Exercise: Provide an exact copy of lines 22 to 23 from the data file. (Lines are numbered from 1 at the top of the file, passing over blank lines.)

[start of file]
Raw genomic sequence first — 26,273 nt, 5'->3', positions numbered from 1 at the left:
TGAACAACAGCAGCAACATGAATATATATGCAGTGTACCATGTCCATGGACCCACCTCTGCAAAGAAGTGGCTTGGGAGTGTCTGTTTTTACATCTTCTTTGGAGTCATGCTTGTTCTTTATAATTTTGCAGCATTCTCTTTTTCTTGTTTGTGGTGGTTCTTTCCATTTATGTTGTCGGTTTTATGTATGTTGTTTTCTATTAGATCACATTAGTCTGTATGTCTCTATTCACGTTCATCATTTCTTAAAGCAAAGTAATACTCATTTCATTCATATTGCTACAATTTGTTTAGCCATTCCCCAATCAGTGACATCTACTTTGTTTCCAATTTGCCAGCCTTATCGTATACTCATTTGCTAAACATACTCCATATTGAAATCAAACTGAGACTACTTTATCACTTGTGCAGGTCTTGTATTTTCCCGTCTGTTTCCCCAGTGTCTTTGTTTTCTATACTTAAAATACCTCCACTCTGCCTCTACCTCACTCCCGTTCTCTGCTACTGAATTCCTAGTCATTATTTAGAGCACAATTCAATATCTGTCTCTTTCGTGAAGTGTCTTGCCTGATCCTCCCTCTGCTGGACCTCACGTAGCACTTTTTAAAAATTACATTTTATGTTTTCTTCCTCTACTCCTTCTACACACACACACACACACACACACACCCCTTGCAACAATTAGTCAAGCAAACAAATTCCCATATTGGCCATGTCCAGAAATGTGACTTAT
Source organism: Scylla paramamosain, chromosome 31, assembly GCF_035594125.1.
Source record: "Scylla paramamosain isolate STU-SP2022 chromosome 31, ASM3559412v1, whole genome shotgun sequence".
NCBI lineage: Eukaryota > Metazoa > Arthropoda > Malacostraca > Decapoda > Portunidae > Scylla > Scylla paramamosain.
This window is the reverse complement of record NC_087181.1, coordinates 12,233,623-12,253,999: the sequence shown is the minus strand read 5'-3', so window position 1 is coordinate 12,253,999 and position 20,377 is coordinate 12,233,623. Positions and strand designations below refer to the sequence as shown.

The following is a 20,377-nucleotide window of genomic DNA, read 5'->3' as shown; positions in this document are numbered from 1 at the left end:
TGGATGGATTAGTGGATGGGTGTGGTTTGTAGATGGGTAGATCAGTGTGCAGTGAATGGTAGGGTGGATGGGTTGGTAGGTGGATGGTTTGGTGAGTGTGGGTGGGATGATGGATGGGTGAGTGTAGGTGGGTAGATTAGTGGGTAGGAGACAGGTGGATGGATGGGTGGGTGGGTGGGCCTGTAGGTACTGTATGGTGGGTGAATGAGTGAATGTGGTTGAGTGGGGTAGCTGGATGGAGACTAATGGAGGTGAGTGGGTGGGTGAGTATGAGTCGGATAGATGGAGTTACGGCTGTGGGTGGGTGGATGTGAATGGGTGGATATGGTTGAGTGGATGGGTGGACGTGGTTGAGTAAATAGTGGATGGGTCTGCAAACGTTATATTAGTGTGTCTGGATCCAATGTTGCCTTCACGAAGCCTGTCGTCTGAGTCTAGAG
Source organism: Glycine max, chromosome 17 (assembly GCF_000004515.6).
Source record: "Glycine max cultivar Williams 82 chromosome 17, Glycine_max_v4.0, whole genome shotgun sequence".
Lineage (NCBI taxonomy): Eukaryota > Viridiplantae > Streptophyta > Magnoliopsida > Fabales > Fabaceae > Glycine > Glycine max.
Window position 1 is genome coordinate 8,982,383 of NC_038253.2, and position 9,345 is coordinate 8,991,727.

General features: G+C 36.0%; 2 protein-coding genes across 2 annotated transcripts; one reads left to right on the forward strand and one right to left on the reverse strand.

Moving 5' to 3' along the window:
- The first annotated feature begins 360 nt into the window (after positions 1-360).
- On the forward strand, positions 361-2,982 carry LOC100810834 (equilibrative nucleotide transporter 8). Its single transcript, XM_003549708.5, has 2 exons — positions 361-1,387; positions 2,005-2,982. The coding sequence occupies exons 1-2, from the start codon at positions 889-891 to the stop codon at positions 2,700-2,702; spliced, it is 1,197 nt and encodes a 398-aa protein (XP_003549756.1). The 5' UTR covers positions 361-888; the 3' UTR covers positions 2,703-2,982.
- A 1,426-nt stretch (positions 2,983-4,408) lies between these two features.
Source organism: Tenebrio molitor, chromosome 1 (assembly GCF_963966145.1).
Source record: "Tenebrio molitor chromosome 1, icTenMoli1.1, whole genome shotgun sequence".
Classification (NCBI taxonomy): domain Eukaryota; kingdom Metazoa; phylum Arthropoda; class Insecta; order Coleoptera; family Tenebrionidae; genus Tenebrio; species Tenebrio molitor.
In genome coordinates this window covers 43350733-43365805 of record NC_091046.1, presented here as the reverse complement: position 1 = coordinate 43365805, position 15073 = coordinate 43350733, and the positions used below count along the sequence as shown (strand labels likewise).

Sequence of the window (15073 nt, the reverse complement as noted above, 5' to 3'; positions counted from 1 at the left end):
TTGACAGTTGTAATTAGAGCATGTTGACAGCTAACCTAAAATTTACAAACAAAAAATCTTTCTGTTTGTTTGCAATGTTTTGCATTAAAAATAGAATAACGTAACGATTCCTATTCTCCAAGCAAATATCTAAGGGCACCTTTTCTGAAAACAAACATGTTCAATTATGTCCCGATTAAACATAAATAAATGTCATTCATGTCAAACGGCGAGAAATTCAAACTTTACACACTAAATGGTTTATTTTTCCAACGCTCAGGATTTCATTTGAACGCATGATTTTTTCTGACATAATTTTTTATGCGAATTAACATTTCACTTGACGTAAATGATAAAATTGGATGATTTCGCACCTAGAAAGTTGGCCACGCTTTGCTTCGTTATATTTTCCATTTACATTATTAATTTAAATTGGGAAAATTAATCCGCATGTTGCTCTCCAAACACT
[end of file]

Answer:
Sequence of the window (15073 nt, the reverse complement as noted above, 5' to 3'; positions counted from 1 at the left end):
TTGACAGTTGTAATTAGAGCATGTTGACAGCTAACCTAAAATTTACAAACAAAAAATCTTTCTGTTTGTTTGCAATGTTTTGCATTAAAAATAGAATAACGTAACGATTCCTATTCTCCAAGCAAATATCTAAGGGCACCTTTTCTGAAAACAAACATGTTCAATTATGTCCCGATTAAACATAAATAAATGTCATTCATGTCAAACGGCGAGAAATTCAAACTTTACACACTAAATGGTTTATTTTTCCAACGCTCAGGATTTCATTTGAACGCATGATTTTTTCTGACATAATTTTTTATGCGAATTAACATTTCACTTGACGTAAATGATAAAATTGGATGATTTCGCACCTAGAAAGTTGGCCACGCTTTGCTTCGTTATATTTTCCATTTACATTATTAATTTAAATTGGGAAAATTAATCCGCATGTTGCTCTCCAAACACT